According to a government commission, this year the butterfly population covered seven acres, compared to 5.2 acres last year. The butterflies’ Mexican habitat is under threat of deforestation - this year, while logging rose by 4.5%, fewer trees were lost to fire or disease. Overall tree loss this year was 46 acres, compared to 50 acres in the 2020-1 season.

“The increase in monarch butterflies is good news and indicates that we should continue working to maintain and reinforce conservation measures by Mexico, the United States, and Canada. Monarchs are important pollinators, and their migratory journey helps promote greater diversity of flowering plants, which benefits other species in natural ecosystems” said Jorge Rickards, General Manager of WWF Mexico.

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Another positive outcome is that over 160,000 tourists visited Mexico’s butterfly reserves in 2021 - a 132% increase from 2020. This is important because the local farm collectives depend on tourism as an alternative source of income to logging. Read the full article in The Independent.

4. Creation of a New 600-mile Multi-Use Trail Network in California

Sierra Nevada mountains in California.
California's rugged Sierra Nevada region is about to be unlocked. Photo: Getty.

California’s Sierra Nevada is a stunning, relatively undiscovered region of mountains, lakes and pine forests. A new trail network now aims to unlock the region for adventurers. The goal: to connect 15 mountain towns in the Sierra Buttes (the “Lost Sierras”) via a 600-mile network of multi-use trails, suitable for biking, hiking and horseback riding.

The Lost Sierra Route traces a former mail route established during the Gold Rush, when stagecoaches travelled to remote mining towns. It’s a gravel track that passes along the River Yuba, across jagged peaks and alpine meadows.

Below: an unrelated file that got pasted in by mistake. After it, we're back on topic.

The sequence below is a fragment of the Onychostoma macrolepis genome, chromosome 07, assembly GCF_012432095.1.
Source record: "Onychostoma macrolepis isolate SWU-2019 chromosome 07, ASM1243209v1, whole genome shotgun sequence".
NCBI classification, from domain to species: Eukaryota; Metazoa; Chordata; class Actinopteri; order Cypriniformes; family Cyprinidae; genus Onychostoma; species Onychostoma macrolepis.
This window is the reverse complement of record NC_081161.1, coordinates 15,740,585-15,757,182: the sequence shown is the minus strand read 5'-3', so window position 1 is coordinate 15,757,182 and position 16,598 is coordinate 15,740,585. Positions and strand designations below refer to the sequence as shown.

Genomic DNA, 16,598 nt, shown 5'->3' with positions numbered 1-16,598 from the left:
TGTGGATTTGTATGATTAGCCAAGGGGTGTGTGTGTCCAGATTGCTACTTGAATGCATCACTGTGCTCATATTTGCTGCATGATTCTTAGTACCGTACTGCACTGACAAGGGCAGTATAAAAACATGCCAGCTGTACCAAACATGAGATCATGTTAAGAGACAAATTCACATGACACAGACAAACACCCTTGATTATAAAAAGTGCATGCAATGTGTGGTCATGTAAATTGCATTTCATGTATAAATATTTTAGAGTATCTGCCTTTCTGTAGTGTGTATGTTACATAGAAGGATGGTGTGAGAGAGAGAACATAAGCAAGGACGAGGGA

“It's not necessarily an A-Z trail. You can hop between different communities and choose your own adventure. You could visit each mountain town and make a 600-mile loop,” Project Coordinator Trinity Stirling told Lonely Planet.

The Connected Communities project, as it’s known, is not only about opening up the region. It’s also about revitalising a region affected by economic hardship since the end of the Gold Rush, caused by loss of mining, the Great Recession, and more recently wildfires and COVID-19.

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“It’s been a heavy couple of years. We’re hoping this project can uplift this entire region and provide some hope to people who have been through a lot,” Stirling explained.

The first section of the trail - a 20-mile track connecting Quincy and Taylorsville - is set to open in 2023. The goal is to have completed the network within the next seven years. Track its progress via the Sierra Buttes Trail Stewardship webpage.

5. Scientists Create Enzyme that can Break Down Plastic in 24-hours

Single use plastic waste on a tropical beach.
Single use plastic gets everywhere - will this waste ever be a thing of the past? Photo: Getty.

Plastic, unfortunately, is everywhere. It’s in our landfills and polluting our oceans, threatening the lives of its inhabitants - and it takes centuries to break down. But there’s a ray of hope: chemical engineers have recently created an enzyme variant that can break down plastic in a matter of hours.

When tested, the enzyme was able to break down PET (the material for most single-use plastics) within 24 hours to a week. The enzyme has been named FAST-PETase (functional, active, stable, and tolerant PETase) - it was modified using machine learning to pinpoint several mutations that enabled it to degrade plastic more quickly.

"The possibilities are endless across industries to leverage this leading-edge recycling process. Beyond the obvious waste management industry, this also provides corporations from every sector the opportunity to take a lead in recycling their products,” chemical engineer Hal Alper told Science Alert.

According to the team, the enzyme is relatively cheap, portable and production is scalable. It also works effectively in ambient conditions. Here’s to hoping that plastic waste will one day be a thing of the past. Check out this Science Alert article for the full story.